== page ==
- DataPing file contains the packet latency acknowledgement time for each one of the data packages sent.
The following videos demonstrates the easy to use and capability of the device.
- User Guide
The Master Location Dashboard keeps temporal record of the connection data received by each range badge.
The following is an example of the DataRSSI_30.vis file. The number shows the sequential unique id number that the system keeps track.
The file shows the status, costumer name, mac address, RSSI, and time in microseconds since the program launched in the range badge.
Status : Here Bill 18:FE:34:D3:87:96 -26 778454 Status : Here Mike 5C:CF:7F:00:7B:93 -31 778458 Status : Here Qing 5C:CF:7F:88:C4:5A -37 778462 Status : Here Chap2 18:FE:34:D3:85:F2 -43 778466 Status : Here Linda 5C:CF:7F:01:60:43 -44 778471 Status : Close Liz 30:AE:A4:20:A0:F8 -66 778475 Status : Close Steph 30:AE:A4:1A:5B:E4 -69 778479 Status : Here April 18:FE:34:D3:87:A7 -38 782058 Status : Here Qing 5C:CF:7F:88:C4:5A -39 782063 Status : Here Mike 5C:CF:7F:00:7B:93 -43 782067 Status : Close Liz 30:AE:A4:20:A0:F8 -57 782074 Status : Far Steph 30:AE:A4:1A:5B:E4 -76 782078 Status : Close April 18:FE:34:D3:87:A7 -47 785653 Status : Close Mike 5C:CF:7F:00:7B:93 -55 785658 Status : Close Qing 5C:CF:7F:88:C4:5A -58 785662 Status : Close Liz 30:AE:A4:20:A0:F8 -64 785666 Status : Close Steph 30:AE:A4:1A:5B:E4 -64 785670 Status : Close Chap1 5C:CF:7F:88:EE:95 -65 785674 Status : Far Chap2 18:FE:34:D3:85:F2 -73 785678 Status : Here Bill 18:FE:34:D3:87:96 -43 789271 Status : Close Linda 5C:CF:7F:01:60:43 -49 789278 Status : Close Qing 5C:CF:7F:88:C4:5A -54 789282 Status : Close Chap2 18:FE:34:D3:85:F2 -54 789286 Status : Close April 18:FE:34:D3:87:A7 -57 789291 Status : Close Liz 30:AE:A4:20:A0:F8 -62 789295 Status : Close Steph 30:AE:A4:1A:5B:E4 -63 789299 Status : Close Chap1 5C:CF:7F:88:EE:95 -65 789303 Status : Close Bill 18:FE:34:D3:87:96 -58 792874 Status : Close Linda 5C:CF:7F:01:60:43 -60 792878 Status : Close Chap2 18:FE:34:D3:85:F2 -66 792882 Status : Close Qing 5C:CF:7F:88:C4:5A -68 792889 Status : Far Liz 30:AE:A4:20:A0:F8 -72 792893 Status : Far Steph 30:AE:A4:1A:5B:E4 -75 792897 Status : Close April 18:FE:34:D3:87:A7 -54 796479 Status : Close Mike 5C:CF:7F:00:7B:93 -55 796483 Status : Close Linda 5C:CF:7F:01:60:43 -57 796487 Status : Close Bill 18:FE:34:D3:87:96 -58 796491 Status : Close Chap2 18:FE:34:D3:85:F2 -59 796495 Status : Close Qing 5C:CF:7F:88:C4:5A -64 796499 Status : Far Liz 30:AE:A4:20:A0:F8 -75 796504 Status : Far Steph 30:AE:A4:1A:5B:E4 -79 796508 Status : Close Bill 18:FE:34:D3:87:96 -57 800084 Status : Close Chap2 18:FE:34:D3:85:F2 -63 800088 Status : Close Mike 5C:CF:7F:00:7B:93 -64 800092 Status : Close Qing 5C:CF:7F:88:C4:5A -65 800096 Status : Close April 18:FE:34:D3:87:A7 -67 800101 Status : Far Liz 30:AE:A4:20:A0:F8 -79 800105 Status : Far Steph 30:AE:A4:1A:5B:E4 -86 800109 Status : Far Chap1 5C:CF:7F:88:EE:95 -92 800113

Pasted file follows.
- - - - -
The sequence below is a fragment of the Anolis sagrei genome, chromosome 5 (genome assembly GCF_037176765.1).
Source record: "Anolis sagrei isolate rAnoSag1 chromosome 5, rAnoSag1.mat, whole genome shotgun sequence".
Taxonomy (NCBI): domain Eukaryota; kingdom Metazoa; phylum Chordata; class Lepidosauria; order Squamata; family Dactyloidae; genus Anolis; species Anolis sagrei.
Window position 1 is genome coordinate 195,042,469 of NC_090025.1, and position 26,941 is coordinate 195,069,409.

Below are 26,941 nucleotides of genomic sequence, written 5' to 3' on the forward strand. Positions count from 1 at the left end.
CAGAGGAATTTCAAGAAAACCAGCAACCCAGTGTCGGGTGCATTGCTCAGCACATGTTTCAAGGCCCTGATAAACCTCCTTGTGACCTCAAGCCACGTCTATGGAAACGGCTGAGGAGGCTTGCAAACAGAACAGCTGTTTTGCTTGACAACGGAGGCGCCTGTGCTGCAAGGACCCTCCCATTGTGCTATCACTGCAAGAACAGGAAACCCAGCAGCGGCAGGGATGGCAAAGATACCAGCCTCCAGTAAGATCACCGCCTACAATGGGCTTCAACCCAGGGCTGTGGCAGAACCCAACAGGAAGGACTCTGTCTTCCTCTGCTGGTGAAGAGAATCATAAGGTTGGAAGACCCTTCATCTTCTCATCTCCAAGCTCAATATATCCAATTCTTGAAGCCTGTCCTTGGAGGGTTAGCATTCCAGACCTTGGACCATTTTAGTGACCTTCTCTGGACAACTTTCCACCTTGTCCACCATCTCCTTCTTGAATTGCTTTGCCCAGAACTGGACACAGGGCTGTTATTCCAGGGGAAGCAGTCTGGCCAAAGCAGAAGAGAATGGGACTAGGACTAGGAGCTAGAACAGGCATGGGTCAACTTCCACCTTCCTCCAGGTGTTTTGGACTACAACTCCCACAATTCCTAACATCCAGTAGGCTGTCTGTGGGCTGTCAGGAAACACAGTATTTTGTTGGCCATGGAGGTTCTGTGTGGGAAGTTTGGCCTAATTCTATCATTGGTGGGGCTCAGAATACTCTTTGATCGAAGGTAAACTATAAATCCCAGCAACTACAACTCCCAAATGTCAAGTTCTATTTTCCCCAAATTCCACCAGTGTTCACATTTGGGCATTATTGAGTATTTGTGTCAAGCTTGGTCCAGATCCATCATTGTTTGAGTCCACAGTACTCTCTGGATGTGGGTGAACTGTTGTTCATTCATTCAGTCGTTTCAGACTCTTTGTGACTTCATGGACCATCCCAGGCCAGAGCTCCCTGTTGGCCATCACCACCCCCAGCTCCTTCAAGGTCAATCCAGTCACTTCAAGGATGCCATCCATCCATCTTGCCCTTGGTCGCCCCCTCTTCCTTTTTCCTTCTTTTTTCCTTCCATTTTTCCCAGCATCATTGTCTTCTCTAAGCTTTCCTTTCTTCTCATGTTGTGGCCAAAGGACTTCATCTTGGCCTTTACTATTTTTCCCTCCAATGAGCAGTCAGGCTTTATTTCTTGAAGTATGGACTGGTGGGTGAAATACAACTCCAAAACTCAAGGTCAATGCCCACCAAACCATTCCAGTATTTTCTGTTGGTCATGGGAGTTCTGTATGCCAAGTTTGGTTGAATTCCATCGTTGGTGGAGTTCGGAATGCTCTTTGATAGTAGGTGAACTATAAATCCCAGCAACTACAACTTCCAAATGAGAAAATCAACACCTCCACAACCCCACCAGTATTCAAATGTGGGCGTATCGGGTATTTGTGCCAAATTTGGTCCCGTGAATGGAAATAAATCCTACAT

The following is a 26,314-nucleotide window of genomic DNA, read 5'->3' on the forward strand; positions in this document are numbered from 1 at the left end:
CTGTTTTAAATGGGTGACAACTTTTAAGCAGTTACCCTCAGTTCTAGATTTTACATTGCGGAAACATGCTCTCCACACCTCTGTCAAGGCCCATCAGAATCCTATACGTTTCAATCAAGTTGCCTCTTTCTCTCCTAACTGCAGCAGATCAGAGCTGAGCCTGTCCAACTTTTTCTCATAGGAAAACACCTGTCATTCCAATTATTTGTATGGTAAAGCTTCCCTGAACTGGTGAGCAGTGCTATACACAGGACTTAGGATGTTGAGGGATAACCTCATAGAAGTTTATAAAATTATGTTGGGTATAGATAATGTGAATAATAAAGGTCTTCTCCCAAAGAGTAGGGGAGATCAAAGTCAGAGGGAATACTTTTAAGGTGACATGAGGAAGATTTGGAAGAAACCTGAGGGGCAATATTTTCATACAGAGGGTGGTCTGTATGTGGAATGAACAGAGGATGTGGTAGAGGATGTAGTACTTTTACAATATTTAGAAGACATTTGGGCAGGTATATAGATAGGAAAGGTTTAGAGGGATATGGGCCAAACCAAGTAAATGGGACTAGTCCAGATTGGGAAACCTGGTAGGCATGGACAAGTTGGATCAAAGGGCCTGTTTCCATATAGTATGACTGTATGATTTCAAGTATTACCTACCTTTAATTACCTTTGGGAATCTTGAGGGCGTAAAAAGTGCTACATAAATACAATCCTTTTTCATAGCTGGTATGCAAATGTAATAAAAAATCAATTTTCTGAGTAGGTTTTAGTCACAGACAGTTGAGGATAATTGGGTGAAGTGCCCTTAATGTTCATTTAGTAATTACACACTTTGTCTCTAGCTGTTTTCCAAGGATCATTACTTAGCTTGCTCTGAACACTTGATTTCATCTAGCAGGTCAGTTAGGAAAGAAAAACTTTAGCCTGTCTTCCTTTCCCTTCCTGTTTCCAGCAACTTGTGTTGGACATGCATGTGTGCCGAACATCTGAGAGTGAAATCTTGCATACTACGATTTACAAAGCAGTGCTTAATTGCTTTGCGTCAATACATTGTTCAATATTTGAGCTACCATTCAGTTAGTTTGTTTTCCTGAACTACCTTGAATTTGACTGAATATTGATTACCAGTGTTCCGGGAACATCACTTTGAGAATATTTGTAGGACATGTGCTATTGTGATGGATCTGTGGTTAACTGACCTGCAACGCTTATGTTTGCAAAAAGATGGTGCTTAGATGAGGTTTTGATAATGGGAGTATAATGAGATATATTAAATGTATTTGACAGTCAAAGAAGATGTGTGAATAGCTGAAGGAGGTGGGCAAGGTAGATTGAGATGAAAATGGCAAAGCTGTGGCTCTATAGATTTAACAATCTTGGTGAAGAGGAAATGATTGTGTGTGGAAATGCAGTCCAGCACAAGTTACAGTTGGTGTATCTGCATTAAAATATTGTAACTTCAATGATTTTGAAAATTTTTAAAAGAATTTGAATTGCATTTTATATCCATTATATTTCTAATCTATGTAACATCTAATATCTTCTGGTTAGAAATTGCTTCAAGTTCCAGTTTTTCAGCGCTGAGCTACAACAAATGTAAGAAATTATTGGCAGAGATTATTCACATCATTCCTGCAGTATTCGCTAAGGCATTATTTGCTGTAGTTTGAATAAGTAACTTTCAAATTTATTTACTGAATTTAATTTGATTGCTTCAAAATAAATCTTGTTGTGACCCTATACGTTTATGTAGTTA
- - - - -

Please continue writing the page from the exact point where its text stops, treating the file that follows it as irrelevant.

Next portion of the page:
The DataPing_30.vis file content is shown below. This file shows the acknowledgement status, the costumer name, the MAC address and the time it took it to return the acknowledgment.
Received Failed Chap2 18:FE:34:D3:85:F2 -61 2 Received OK April 18:FE:34:D3:87:A7 -56 109 Received Failed Liz 30:AE:A4:20:A0:F8 -74 79 Received Failed Steph 30:AE:A4:1A:5B:E4 -88 114 Received Failed Bill 18:FE:34:D3:87:96 -66 115 Received Failed Liz 30:AE:A4:20:A0:F8 -74 76 Received Failed Steph 30:AE:A4:1A:5B:E4 -88 95 Received OK Chap1 5C:CF:7F:88:EE:95 -86 107 Received Failed Qing 5C:CF:7F:88:C4:5A -50 111 Received Failed April 18:FE:34:D3:87:A7 -56 134 Received OK Liz 30:AE:A4:20:A0:F8 -74 71 Received OK Chap1 5C:CF:7F:88:EE:95 -86 95 Received OK Qing 5C:CF:7F:88:C4:5A -50 62 Received OK Liz 30:AE:A4:20:A0:F8 -74 114 Received OK Steph 30:AE:A4:1A:5B:E4 -88 123 Received Failed Chap1 5C:CF:7F:88:EE:95 -86 153 Received OK Qing 5C:CF:7F:88:C4:5A -50 116 Received Failed Liz 30:AE:A4:20:A0:F8 -70 20
The range of the system is about 100 feet with a clear line of vision, and 60 feet indoors, with walls and obstruction. We tried using the RFM69HW chip and it gave us about the same range as with the ESP chips. Then we tried using LoRa Lopy 4 devices and this time the range increase considerably, to about 1/4 of a mile. The issue is the size of the antenna. In a future version we will using these devices to achieve a more wide neighborhood range.
Thank you for reading.
We can see this system being used in schools similarly to how, in some schools, each student is assigned an electronic device that they can use in class and even take home. At the beginning of each year, the students are given a RB with their name assigned to that specific RB's ID. The RB's can be left in the classroom until the day of the field trip when they are handed out to the students and tested prior to boarding the bus. Once the year comes to an end, the RB's are reset and reassigned to new students for the beginning of the next year, making them reusable for coming generations.